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Does it pay to be a morning person?


Coach Kenneth Rippetoe


Health, Fitness, and Beauty

Kenneth is the founder and head coach of One with the Water, a nonprofit swim school that offers need-based scholarships to children with special needs, adults, low-income families, and service-disabled Veterans. He is a certified US Paralympic Disabilities Swim Coach and a strength and conditioning coach.

Calling all night owls! Is there any truth to the statement, "I'm not a morning person"? Does early to bed, early to rise really make a difference in our day to day lives? Do our sleeping and waking preferences make an impact on our health and fitness habits? You've got questions, we've got answers. 


Everyone is born with a specific, unique chronotype (the biological trait that helps determine our wake time preference) and it’s mostly determined by genetic factors. (Science started by Kleitman, N. Sleep and Wakefulness as Alternating Phases in the Cycle of Existence. published in 1939)


There do seem to be some health benefits to being an early riser … with the most prevalent being related to insomnia, obesity, and depression. In fact, one UK study published in 2016 did find that people up before 7 am are happier, thinner, sleep better, and are less likely to be depressed. (


So can we train our body to wake up earlier? There are masses of information and techniques out there from medicine to meditation to sheer willpower. Here are some simple tips to get you started:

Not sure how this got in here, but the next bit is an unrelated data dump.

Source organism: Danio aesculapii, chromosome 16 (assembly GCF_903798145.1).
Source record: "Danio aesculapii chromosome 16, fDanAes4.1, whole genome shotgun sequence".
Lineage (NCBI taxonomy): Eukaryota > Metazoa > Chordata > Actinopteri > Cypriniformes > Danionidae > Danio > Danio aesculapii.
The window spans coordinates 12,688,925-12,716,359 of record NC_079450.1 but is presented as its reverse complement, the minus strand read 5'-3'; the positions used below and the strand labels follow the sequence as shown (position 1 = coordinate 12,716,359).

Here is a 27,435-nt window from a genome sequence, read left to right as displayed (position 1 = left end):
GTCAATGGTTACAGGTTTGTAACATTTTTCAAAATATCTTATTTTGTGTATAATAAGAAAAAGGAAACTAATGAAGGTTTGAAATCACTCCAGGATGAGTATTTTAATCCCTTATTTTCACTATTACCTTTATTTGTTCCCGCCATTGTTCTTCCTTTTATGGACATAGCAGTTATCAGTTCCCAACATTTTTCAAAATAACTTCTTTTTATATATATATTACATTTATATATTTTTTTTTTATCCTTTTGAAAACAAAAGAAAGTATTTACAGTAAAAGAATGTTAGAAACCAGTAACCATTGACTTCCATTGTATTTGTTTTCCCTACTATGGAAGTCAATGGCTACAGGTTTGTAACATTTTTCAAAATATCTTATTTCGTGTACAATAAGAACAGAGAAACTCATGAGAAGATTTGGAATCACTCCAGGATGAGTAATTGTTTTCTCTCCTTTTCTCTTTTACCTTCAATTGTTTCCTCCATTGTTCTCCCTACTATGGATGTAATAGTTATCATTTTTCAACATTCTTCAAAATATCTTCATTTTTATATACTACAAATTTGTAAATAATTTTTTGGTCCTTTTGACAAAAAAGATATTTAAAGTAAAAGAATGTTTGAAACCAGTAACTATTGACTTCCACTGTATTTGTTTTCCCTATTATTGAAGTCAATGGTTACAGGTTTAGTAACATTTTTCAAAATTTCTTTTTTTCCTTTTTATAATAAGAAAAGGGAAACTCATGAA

1. Implement change in small steps. Changing your routine just 15 minutes at a time may not seem like much, but is easy to sustain because it’s such a small change. 
  2. Control your environment … bedrooms are for sleeping! Get off your screen about an hour before bed, and block out all forms of light to create a quiet, dark, calming environment. 
  3. Break up with your snooze button! Going back to bed can actually send you into a deeper sleep cycle, making it harder to get up when your alarm does go off. That’s why when people hit snooze and go back to sleep for 5-15 minutes, they wake up thinking the time went by fast.


Does it affect our workouts? Being a morning person or a night owl can help you determine when it’s best to workout. Depending on your body type you might work out best during certain times of the day. If you're a morning person, then you might workout best between 6am – 10am. If you're a night owl, then maybe you should workout at lunch or after work. It will help calm your mind and allow you to fall asleep quicker. Choosing the time of day to work out based on your body-type can also help you figure out what type of exercise or sport to play. I was NEVER a morning person and during college, I used to take my pillow to morning swim practice. But after 4 pm, I was able to swim much faster and always had a lot more energy. 


Kapha Dosha – Ayurvedic Constitution

Times of Day: 6am – 10am and 6pm – 10pm


Pitta Dosha – Ayurvedic Constitution

Times of Day: 10pm – 2am and 10am – 2pm


Vata Dosha – Ayurvedic Constitution

Times of Day: 2am – 6am and 2pm – 6pm



In my line of work as a Swim and Strength Coach, I had to become a morning person for those that prefer to workout during the morning. To become a morning person, I taught myself to wake up without using an alarm clock and I never do anything strenuous until after 10 am. I use early morning hours for thinking and observing, and planning my day. Sometimes I'm so productive that I'm done with everything by 10 am. My brain is awake, however, I know that because of my body type and experience of being an athlete for 45 years, that my physical body isn't ready to do anything until 10 am. Regardless of whether or not you are a lark or a night owl, it’s healthier for you to work out when your body is ready and able to do so.




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